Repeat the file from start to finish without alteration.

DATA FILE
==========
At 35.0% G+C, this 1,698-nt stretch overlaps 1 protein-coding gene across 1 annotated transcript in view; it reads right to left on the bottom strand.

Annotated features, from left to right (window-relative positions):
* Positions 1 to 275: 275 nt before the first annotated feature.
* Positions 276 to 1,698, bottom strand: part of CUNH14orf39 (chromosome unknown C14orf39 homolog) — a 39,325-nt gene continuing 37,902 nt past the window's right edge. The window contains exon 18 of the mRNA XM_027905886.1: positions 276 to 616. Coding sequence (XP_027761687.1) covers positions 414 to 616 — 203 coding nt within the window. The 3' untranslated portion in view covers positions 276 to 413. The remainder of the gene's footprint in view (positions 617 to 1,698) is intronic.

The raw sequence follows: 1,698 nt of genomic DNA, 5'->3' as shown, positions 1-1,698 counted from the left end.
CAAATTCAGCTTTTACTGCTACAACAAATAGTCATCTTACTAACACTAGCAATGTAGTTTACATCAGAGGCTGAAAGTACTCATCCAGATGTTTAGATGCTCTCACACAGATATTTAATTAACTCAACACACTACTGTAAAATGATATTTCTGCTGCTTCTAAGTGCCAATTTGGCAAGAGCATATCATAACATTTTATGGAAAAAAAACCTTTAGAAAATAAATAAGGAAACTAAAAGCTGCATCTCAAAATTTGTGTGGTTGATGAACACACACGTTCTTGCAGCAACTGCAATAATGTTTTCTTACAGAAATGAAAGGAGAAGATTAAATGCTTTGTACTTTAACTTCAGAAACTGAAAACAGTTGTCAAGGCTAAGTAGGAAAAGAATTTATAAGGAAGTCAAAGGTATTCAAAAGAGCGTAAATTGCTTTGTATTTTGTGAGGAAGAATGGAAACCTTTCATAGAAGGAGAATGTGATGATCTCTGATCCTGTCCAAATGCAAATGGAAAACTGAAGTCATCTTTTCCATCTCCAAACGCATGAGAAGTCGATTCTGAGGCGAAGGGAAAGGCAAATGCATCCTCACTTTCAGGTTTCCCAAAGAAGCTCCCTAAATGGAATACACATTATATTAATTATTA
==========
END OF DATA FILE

At 35.0% G+C, this 1,698-nt stretch overlaps 1 protein-coding gene across 1 annotated transcript in view; it reads right to left on the bottom strand.

Annotated features, from left to right (window-relative positions):
* Positions 1 to 275: 275 nt before the first annotated feature.
* Positions 276 to 1,698, bottom strand: part of CUNH14orf39 (chromosome unknown C14orf39 homolog) — a 39,325-nt gene continuing 37,902 nt past the window's right edge. The window contains exon 18 of the mRNA XM_027905886.1: positions 276 to 616. Coding sequence (XP_027761687.1) covers positions 414 to 616 — 203 coding nt within the window. The 3' untranslated portion in view covers positions 276 to 413. The remainder of the gene's footprint in view (positions 617 to 1,698) is intronic.

The raw sequence follows: 1,698 nt of genomic DNA, 5'->3' as shown, positions 1-1,698 counted from the left end.
CAAATTCAGCTTTTACTGCTACAACAAATAGTCATCTTACTAACACTAGCAATGTAGTTTACATCAGAGGCTGAAAGTACTCATCCAGATGTTTAGATGCTCTCACACAGATATTTAATTAACTCAACACACTACTGTAAAATGATATTTCTGCTGCTTCTAAGTGCCAATTTGGCAAGAGCATATCATAACATTTTATGGAAAAAAAACCTTTAGAAAATAAATAAGGAAACTAAAAGCTGCATCTCAAAATTTGTGTGGTTGATGAACACACACGTTCTTGCAGCAACTGCAATAATGTTTTCTTACAGAAATGAAAGGAGAAGATTAAATGCTTTGTACTTTAACTTCAGAAACTGAAAACAGTTGTCAAGGCTAAGTAGGAAAAGAATTTATAAGGAAGTCAAAGGTATTCAAAAGAGCGTAAATTGCTTTGTATTTTGTGAGGAAGAATGGAAACCTTTCATAGAAGGAGAATGTGATGATCTCTGATCCTGTCCAAATGCAAATGGAAAACTGAAGTCATCTTTTCCATCTCCAAACGCATGAGAAGTCGATTCTGAGGCGAAGGGAAAGGCAAATGCATCCTCACTTTCAGGTTTCCCAAAGAAGCTCCCTAAATGGAATACACATTATATTAATTATTA